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Jerry Johnston, Deseret News
The Mormon Battalion Monument off I-25 in New Mexico features a wagon wheel balanced on top of a stone structure.

They call New Mexico “The Land of Enchantment” because every highway is a bracelet laden with charms.

Highway 84 south from Colorado, for example, is overrun with wonders.

There’s the famous Ghost Ranch of painter Georgia O’Keefe. You see lakes and rivers, peaks and valleys.

At one point, the small town “Coyote” comes trotting along on the heels of another town called “Gallina” (hen).

Old churches abound, as do historical markers.

And one of my favorite markers sits just off I-25. It's a little "gem” celebrating the Mormon Battalion.

In other states the monument might have been an afterthought. But in New Mexico it’s viewed as a jewel, meriting a blacktop parking lot with spaces for 20 cars. The monument shows up in high-relief in guidebooks and in tourist manuals. Websites label it a “should see” and huge freeway signs make sure motorists keep it on their radar. (Take exit 257 west off of I-25 to get there)

Most historical markers are plain-Jane affairs. Usually there’s a plaque bolted into a boulder or a slab of concrete featuring names and dates.

But for the Mormon Battalion, the marker-makers — like the battalion itself — went the extra mile.

They created a 25-foot high pyramid with a metal wagon wheel balanced on top.

From the freeway the display looks like the all-seeing eye of God on the back of a dollar bill.

The Mormon Battalion Monument off I-25 in New Mexico features a wagon wheel balanced on top of a stone structure. | Jerry Johnston, Deseret News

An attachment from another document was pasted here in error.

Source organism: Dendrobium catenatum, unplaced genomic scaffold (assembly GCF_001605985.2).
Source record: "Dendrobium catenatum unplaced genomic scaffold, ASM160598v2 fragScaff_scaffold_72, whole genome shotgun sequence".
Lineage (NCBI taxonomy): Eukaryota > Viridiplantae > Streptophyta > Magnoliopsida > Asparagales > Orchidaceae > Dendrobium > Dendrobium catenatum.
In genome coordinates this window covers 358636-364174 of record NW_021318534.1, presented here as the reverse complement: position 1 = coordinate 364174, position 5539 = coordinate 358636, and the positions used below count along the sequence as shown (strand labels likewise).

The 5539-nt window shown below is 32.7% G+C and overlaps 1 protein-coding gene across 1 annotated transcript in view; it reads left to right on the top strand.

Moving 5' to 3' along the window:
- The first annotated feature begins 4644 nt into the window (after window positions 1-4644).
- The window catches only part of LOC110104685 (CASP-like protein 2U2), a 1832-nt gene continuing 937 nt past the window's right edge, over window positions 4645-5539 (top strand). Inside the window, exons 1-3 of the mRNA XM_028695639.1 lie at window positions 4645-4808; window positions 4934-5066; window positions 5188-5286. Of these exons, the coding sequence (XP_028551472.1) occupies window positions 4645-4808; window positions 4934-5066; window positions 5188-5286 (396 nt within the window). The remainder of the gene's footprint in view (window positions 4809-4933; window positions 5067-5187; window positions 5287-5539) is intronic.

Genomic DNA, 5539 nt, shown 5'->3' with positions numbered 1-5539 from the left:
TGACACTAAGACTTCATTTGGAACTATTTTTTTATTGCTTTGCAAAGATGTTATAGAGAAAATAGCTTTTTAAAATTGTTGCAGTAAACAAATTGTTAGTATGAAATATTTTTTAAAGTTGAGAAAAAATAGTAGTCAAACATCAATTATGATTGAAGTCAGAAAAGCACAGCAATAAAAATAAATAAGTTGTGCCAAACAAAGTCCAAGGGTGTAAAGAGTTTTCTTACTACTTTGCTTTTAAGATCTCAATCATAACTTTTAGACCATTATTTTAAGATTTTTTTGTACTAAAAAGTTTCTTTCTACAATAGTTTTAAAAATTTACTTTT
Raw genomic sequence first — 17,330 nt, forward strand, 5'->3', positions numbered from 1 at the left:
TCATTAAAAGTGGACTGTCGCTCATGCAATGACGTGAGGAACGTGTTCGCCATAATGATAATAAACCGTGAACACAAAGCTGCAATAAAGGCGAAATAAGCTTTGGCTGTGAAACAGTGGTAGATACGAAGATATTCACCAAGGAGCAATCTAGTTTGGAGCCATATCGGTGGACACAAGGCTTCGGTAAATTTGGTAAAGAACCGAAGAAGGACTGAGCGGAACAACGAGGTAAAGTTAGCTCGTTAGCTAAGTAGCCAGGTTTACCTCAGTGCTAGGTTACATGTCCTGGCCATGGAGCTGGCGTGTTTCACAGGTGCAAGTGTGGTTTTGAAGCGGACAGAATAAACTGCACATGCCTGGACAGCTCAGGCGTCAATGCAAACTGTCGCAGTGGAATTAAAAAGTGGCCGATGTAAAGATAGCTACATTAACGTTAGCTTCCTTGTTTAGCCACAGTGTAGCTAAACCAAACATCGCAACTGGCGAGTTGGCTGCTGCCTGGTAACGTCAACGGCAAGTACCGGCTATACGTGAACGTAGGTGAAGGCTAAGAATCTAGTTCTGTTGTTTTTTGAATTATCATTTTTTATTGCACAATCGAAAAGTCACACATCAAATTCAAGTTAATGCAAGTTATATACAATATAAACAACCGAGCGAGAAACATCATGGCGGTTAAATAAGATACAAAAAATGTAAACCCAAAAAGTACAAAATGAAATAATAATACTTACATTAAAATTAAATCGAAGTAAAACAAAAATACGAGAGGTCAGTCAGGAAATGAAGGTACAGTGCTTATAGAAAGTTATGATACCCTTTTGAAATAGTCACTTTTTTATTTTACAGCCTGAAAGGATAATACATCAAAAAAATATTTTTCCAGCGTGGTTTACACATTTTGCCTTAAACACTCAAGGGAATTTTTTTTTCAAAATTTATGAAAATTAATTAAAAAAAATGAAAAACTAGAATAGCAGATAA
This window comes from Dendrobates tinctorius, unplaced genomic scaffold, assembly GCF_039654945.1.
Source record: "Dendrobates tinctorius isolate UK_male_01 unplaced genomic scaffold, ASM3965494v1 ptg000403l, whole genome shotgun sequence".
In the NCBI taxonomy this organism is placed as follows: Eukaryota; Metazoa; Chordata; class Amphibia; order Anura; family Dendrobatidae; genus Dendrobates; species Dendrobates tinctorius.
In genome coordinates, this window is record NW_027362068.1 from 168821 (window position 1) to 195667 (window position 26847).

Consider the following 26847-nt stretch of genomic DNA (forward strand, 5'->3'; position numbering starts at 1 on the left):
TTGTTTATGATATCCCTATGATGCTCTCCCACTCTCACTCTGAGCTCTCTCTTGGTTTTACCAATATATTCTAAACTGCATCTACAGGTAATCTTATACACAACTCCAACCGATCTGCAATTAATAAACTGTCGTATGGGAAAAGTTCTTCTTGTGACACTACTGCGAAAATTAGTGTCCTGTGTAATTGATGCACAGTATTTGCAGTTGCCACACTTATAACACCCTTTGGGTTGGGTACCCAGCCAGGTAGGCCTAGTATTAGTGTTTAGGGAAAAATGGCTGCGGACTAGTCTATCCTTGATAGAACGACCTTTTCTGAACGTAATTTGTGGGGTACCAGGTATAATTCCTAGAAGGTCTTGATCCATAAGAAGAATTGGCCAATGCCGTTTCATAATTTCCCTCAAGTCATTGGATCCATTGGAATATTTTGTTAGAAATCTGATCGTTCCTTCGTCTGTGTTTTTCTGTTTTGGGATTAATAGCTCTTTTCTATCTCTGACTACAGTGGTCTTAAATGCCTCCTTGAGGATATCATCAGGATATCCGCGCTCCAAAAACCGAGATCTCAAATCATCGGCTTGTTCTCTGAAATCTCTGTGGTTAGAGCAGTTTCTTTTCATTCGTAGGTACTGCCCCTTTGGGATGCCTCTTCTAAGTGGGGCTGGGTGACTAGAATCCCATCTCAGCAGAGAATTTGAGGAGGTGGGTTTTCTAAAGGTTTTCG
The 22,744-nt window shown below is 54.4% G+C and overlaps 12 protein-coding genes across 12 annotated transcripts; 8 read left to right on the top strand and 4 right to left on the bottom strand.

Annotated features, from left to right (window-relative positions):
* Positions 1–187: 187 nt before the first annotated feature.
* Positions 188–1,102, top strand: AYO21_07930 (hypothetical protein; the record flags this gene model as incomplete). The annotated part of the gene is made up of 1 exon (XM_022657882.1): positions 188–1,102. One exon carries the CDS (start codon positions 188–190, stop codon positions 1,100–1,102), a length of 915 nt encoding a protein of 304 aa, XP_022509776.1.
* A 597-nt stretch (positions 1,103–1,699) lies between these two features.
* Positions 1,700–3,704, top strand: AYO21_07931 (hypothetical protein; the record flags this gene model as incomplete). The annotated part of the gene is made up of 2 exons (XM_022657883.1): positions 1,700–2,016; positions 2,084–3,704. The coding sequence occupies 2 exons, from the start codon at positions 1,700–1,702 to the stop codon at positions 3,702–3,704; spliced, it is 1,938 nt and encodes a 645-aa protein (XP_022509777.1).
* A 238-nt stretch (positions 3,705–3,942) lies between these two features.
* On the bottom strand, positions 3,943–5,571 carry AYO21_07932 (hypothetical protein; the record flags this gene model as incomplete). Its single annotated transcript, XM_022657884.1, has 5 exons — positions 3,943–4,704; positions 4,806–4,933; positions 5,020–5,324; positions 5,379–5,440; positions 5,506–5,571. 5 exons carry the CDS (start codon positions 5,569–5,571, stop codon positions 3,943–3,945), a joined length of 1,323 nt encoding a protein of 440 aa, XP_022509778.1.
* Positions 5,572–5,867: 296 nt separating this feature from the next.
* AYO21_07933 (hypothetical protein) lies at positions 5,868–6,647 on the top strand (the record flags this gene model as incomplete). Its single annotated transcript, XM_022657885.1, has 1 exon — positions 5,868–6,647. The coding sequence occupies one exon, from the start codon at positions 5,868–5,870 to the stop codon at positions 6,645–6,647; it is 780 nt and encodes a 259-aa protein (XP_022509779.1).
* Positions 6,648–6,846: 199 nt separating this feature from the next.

It looks like a wagon wheel on an altar being offered to the Almighty.

In fact, with the magic of New Mexico in the air, one's mind flashes on all kinds of things.

It looked a bit like a square and compass.

The wagon wheel, like the battalion, had risen above the stony ground to roll on to glory.

(Sorry. New Mexico does that).

Historical accounts say the Mormon Battalion was greeted at Santa Fe with salutes of cannon fire and welcoming cheers. They were seen as heroes.

Today, the inscription on the monument comes from the writings of battalion commander Col. Philip St. George Cooke, a first-rate military man with a poet’s heart. The inscription, in fact, may be one reason the monument remains a favorite.

He writes of his troops marching “half naked and half fed and living upon wild animals” as they clawed and scratched their way toward California.

He brings the ordeal to life and gives the trek its epic due.

After Santa Fe, the battalion marched down across what is today the boot-heel of New Mexico and into Old Mexico. I’ve driven that route. They are the baddest badlands in the American West. (Mark Twain, bless his heart, thought he was “roughing it” when he crossed the West in a coach).

Driving away, I thought again about that wagon wheel balanced on the pyramid. It seemed to be a “circle of life” thing.

“My business is circumference,” wrote Emily Dickinson.

As was the business of the Mormon Battalion. The soldiers eventually came full circle, like migrating birds.

Like all the rest of us.